Winner: Octopath Traveler 2. It’s really hard to imagine how they could possibly improve on the package they’ve delivered; a true realization of what it means to transplant classic aesthetics onto a more modern landscape. Photorealism be damned, this is one of the finest looking titles of this console generation.


Image Source: Square Enix

As both titles follow JRPG conventions, the story is of utmost importance. Octopath Traveler 2 offers eight different stories that largely operate independently of one another, while Triangle Strategy progresses you through the overarching tension of three nations.

On a narrative front, Triangle Strategy edges out its competitor, by nature of its design. As noted in our review, Octopath Traveler 2 can suffer from pacing issues as a result of its design philosophy, where you will be regularly dropping one character’s mission to pick up another one. Triangle Strategy also gives the player a sense of agency over their actions, with tangible consequences to how they react in a situation.

On a case-by-case basis, you could make a solid argument that Octopath, at its best, surpasses the drama of Triangle Strategy, but for every Osvald V. Vanstein, there is an Agnea Bristarni. Each of them must be assigned similar length, while the dancer’s path arguably ends up feeling more like filler. It’s all worth experiencing, and there are no bad stories, per se. Just some that will stick with you longer than others.

Winner: Triangle Strategy. By focusing on one complete narrative and then splintering off into different possibilities depending on your actions in-game, Serenoa and his comrades offer the superior tale of spells and swordplay.


Image Source: Square Enix

All this goes to say, if you have an opportunity to buy both games, you will be rewarded with two masterclasses of game design, with fully realized worlds, compelling characters, and an intoxicating level of strategy that will test your gray matter.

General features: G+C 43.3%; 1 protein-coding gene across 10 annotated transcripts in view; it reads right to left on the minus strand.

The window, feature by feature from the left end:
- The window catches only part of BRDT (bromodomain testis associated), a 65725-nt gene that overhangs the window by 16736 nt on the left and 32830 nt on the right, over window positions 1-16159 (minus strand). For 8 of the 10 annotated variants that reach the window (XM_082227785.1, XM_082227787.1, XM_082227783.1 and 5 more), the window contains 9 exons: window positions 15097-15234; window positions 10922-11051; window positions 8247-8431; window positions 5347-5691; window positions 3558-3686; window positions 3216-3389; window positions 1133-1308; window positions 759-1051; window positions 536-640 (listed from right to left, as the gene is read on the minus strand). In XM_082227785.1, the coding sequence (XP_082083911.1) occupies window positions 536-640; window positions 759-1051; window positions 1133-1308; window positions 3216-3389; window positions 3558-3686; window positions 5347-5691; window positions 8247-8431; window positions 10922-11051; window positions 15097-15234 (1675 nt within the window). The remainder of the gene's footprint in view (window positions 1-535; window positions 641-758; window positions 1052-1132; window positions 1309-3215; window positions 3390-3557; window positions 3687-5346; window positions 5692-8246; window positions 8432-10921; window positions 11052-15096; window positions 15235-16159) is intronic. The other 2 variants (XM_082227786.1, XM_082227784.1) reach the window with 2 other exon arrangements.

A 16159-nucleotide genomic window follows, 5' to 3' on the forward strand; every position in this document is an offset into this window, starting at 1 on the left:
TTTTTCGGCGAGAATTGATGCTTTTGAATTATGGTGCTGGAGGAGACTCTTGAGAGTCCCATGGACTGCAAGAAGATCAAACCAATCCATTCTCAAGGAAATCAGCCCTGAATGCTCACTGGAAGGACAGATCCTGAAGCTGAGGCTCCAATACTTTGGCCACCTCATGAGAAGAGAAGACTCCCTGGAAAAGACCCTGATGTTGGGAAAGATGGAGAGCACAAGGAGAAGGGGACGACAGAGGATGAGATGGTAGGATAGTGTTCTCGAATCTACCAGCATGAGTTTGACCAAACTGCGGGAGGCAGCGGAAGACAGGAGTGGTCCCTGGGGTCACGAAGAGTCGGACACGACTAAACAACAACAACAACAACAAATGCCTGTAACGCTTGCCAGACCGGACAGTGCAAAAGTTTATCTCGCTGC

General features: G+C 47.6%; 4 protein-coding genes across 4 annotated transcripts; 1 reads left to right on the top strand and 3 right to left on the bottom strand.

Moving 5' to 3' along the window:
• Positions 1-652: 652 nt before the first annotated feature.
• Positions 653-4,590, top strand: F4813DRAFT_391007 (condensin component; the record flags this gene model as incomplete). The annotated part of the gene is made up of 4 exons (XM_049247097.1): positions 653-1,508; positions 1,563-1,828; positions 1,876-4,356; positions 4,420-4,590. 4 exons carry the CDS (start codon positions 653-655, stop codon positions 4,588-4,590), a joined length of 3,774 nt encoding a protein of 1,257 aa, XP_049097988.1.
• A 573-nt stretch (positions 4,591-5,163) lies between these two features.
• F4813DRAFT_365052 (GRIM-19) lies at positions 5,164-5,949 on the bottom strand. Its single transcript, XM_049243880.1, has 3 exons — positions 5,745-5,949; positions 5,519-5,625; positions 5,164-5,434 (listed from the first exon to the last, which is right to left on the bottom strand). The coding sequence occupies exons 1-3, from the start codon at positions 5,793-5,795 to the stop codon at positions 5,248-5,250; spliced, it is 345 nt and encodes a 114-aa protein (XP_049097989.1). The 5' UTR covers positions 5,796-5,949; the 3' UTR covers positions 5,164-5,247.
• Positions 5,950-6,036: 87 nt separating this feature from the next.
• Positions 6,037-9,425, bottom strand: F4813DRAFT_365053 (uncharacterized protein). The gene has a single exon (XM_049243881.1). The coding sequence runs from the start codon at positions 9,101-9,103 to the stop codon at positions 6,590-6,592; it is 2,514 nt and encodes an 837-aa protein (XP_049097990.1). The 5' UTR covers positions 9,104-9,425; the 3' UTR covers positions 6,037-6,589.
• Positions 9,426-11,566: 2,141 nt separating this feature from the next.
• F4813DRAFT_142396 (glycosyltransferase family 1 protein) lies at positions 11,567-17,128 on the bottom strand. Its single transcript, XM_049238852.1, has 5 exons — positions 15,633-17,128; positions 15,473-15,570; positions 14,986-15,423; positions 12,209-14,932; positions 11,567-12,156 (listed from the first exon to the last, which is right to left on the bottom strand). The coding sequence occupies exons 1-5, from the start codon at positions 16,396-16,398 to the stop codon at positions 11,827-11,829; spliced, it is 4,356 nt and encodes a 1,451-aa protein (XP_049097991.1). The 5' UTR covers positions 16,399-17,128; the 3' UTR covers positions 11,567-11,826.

If we had to choose one (and we really don’t want to), we are going to have to say Triangle Strategy. Octopath Traveler 2 is a less unique game, by virtue of its being a sequel. It follows many of the conventions laid down by the first entry, and though this is in some ways to its benefit — sticking to the blueprints of what was a very good game in the first place — it can end up feeling like more of the same.

For this last reason in particular, we would recommend Triangle Strategy, if it’s really one or the other. It puts a more unique spin on the strategy genre, and the Switch version of the game is perfect for pick-up-and play sessions. It’s also a less overexposed genre that arguably does more to stretch the formula from the classics that preceded it.

Winner: Triangle Strategy. The answer is kinda both, but someone would be mad if we didn’t give a concrete answer by the end.

Again, you cannot go wrong either way, so it’s only by a very narrow margin that we have anointed which is better between Octopath Traveler 2 and Triangle Strategy. If you are a big fan of Square Enix’s HD-2D catalogue, we also recommend their remaster of the SNES title, Live a Live. Alternatively, Wandering Sword is an upcoming game from Chinese developer Xiameng Studio, with a demo available for you to try. For more guides of an Octopath nature, the links below will be just what you’re looking for.